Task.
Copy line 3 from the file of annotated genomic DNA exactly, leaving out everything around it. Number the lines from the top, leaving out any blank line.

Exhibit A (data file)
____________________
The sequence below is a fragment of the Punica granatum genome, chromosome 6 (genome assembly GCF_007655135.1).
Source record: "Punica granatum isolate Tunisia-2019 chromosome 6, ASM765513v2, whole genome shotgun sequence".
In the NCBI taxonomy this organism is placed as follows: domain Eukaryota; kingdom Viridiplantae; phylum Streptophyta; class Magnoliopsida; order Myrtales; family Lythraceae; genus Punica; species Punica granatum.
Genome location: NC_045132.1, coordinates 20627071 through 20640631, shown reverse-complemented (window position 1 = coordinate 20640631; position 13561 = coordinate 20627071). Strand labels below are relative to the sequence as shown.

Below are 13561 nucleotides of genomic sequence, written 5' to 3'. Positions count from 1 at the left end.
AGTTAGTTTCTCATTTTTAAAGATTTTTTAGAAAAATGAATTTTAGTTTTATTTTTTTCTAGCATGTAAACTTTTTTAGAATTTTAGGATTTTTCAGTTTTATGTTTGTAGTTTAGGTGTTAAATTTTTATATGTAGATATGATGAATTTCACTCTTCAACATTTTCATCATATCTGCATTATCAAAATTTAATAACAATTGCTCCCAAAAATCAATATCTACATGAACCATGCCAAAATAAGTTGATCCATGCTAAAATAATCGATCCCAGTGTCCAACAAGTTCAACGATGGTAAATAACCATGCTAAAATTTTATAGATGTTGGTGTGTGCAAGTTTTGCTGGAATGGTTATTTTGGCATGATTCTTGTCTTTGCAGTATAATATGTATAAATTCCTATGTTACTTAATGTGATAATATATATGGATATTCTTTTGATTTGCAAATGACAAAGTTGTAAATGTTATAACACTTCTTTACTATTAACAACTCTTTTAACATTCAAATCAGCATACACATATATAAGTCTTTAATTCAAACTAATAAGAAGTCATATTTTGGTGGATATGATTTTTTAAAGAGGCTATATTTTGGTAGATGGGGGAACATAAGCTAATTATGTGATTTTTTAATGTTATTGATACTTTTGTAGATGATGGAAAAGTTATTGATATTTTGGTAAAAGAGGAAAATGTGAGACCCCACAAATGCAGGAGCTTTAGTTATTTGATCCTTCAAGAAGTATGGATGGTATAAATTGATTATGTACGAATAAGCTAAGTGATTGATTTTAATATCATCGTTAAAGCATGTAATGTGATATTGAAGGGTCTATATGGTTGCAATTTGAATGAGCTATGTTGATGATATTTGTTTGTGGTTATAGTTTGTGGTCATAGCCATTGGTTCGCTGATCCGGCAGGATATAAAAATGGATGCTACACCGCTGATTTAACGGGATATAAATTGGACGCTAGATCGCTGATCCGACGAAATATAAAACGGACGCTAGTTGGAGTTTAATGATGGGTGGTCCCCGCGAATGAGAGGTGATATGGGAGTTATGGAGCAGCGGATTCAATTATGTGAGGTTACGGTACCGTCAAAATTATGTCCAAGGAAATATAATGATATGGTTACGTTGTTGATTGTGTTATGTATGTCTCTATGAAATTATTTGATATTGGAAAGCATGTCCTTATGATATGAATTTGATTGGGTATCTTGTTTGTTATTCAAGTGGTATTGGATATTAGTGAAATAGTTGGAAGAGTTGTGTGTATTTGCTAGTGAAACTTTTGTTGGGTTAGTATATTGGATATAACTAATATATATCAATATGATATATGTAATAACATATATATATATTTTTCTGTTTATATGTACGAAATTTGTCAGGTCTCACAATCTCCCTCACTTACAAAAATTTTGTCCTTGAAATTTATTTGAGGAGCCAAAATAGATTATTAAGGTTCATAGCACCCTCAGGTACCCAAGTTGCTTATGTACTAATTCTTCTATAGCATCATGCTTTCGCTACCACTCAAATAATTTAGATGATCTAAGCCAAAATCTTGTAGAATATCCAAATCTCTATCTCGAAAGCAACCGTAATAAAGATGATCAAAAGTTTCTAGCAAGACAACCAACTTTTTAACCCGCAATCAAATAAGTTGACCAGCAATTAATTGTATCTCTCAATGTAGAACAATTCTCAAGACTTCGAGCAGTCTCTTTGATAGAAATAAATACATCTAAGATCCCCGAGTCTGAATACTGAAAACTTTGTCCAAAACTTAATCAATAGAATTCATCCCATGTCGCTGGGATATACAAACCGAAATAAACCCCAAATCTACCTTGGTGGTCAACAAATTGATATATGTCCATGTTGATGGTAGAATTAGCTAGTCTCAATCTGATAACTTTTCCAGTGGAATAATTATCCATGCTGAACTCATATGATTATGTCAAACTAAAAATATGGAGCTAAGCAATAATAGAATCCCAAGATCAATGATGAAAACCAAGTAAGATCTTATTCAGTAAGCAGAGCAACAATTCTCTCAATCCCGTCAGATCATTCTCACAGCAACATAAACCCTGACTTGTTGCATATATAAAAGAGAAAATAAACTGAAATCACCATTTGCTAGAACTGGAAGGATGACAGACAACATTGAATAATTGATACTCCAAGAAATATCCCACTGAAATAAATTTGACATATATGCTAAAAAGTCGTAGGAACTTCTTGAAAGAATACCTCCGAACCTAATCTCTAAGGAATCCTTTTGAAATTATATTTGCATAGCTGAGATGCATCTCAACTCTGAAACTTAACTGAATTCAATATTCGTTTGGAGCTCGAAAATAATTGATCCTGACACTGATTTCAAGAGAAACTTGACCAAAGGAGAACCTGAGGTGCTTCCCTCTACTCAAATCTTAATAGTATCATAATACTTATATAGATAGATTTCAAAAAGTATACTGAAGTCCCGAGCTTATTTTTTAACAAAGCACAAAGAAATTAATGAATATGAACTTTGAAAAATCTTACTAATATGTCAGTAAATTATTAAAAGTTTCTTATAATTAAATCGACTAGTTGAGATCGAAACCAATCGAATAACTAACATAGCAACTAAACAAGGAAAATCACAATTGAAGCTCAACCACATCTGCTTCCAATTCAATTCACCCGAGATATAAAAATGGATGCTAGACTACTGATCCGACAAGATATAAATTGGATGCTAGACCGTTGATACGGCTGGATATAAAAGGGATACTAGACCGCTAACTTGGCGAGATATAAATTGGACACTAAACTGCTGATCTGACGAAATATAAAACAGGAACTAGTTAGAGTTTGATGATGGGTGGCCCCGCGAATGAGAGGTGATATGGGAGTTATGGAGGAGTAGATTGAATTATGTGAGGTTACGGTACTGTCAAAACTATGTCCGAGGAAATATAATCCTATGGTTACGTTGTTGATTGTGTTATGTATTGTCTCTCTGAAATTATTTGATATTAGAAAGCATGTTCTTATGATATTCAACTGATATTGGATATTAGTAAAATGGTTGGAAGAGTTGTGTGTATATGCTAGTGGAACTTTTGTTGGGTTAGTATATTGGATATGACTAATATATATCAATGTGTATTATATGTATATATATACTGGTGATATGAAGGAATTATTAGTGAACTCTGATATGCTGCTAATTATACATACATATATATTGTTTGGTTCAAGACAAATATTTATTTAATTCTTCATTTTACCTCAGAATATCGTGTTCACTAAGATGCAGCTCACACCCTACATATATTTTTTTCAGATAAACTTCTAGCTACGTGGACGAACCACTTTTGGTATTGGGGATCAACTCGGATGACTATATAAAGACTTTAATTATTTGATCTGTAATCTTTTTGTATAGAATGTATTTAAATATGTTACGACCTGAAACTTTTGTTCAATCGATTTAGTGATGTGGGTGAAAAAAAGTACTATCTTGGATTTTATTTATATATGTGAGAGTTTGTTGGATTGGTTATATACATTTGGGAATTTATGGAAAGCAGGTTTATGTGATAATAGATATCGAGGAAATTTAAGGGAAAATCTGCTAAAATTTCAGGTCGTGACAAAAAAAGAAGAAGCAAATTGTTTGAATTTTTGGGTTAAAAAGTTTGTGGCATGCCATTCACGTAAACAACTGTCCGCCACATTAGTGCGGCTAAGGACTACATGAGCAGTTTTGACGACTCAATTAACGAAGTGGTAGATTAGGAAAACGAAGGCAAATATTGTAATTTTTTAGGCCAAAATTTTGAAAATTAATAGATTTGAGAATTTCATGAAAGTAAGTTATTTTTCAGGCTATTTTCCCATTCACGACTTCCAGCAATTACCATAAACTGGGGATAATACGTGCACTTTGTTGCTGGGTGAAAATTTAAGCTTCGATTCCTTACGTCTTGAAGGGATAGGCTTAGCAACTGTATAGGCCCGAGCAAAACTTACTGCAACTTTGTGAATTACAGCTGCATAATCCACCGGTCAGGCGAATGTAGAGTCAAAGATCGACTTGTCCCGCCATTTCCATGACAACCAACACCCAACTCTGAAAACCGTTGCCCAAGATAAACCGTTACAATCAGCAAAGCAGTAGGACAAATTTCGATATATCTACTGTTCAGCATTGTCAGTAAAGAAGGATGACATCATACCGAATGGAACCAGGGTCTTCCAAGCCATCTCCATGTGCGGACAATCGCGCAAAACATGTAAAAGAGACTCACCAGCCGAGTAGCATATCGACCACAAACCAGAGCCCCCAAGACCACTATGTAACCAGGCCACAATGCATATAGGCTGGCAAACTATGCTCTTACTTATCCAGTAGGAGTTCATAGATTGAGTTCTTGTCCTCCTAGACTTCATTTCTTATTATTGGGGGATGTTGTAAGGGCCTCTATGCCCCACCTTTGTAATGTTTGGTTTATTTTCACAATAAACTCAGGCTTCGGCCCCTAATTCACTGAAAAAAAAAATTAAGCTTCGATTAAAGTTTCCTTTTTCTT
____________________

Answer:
In the NCBI taxonomy this organism is placed as follows: domain Eukaryota; kingdom Viridiplantae; phylum Streptophyta; class Magnoliopsida; order Myrtales; family Lythraceae; genus Punica; species Punica granatum.